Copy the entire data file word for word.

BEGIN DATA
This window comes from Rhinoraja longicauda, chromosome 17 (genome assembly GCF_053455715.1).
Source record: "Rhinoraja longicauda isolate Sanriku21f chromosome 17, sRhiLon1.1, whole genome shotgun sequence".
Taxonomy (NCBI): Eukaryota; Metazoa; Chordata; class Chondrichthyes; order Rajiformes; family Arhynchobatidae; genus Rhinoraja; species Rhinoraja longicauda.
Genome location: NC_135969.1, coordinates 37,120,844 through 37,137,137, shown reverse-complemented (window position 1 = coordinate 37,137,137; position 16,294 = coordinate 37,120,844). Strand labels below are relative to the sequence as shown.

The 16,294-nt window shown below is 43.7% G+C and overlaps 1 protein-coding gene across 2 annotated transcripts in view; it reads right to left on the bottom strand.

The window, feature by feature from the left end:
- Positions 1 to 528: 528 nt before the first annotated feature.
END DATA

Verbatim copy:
This window comes from Rhinoraja longicauda, chromosome 17 (genome assembly GCF_053455715.1).
Source record: "Rhinoraja longicauda isolate Sanriku21f chromosome 17, sRhiLon1.1, whole genome shotgun sequence".
Taxonomy (NCBI): Eukaryota; Metazoa; Chordata; class Chondrichthyes; order Rajiformes; family Arhynchobatidae; genus Rhinoraja; species Rhinoraja longicauda.
Genome location: NC_135969.1, coordinates 37,120,844 through 37,137,137, shown reverse-complemented (window position 1 = coordinate 37,137,137; position 16,294 = coordinate 37,120,844). Strand labels below are relative to the sequence as shown.

The 16,294-nt window shown below is 43.7% G+C and overlaps 1 protein-coding gene across 2 annotated transcripts in view; it reads right to left on the bottom strand.

The window, feature by feature from the left end:
- Positions 1 to 528: 528 nt before the first annotated feature.